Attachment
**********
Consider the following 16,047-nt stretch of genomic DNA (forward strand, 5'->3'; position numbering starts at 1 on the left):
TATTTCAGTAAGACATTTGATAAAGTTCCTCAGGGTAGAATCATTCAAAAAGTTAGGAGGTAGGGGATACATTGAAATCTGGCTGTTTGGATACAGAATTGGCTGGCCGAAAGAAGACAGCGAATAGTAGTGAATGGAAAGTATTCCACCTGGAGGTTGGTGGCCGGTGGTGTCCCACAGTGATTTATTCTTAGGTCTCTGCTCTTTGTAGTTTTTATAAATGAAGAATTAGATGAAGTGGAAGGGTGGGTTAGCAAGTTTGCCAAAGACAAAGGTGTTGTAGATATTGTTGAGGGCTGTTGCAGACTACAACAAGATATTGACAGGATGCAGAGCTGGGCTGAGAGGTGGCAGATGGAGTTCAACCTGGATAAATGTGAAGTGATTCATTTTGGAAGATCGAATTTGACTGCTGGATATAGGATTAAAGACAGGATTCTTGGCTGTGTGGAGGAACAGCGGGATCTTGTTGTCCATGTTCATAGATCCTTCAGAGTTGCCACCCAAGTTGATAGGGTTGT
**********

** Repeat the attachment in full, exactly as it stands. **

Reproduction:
Consider the following 16,047-nt stretch of genomic DNA (forward strand, 5'->3'; position numbering starts at 1 on the left):
TATTTCAGTAAGACATTTGATAAAGTTCCTCAGGGTAGAATCATTCAAAAAGTTAGGAGGTAGGGGATACATTGAAATCTGGCTGTTTGGATACAGAATTGGCTGGCCGAAAGAAGACAGCGAATAGTAGTGAATGGAAAGTATTCCACCTGGAGGTTGGTGGCCGGTGGTGTCCCACAGTGATTTATTCTTAGGTCTCTGCTCTTTGTAGTTTTTATAAATGAAGAATTAGATGAAGTGGAAGGGTGGGTTAGCAAGTTTGCCAAAGACAAAGGTGTTGTAGATATTGTTGAGGGCTGTTGCAGACTACAACAAGATATTGACAGGATGCAGAGCTGGGCTGAGAGGTGGCAGATGGAGTTCAACCTGGATAAATGTGAAGTGATTCATTTTGGAAGATCGAATTTGACTGCTGGATATAGGATTAAAGACAGGATTCTTGGCTGTGTGGAGGAACAGCGGGATCTTGTTGTCCATGTTCATAGATCCTTCAGAGTTGCCACCCAAGTTGATAGGGTTGT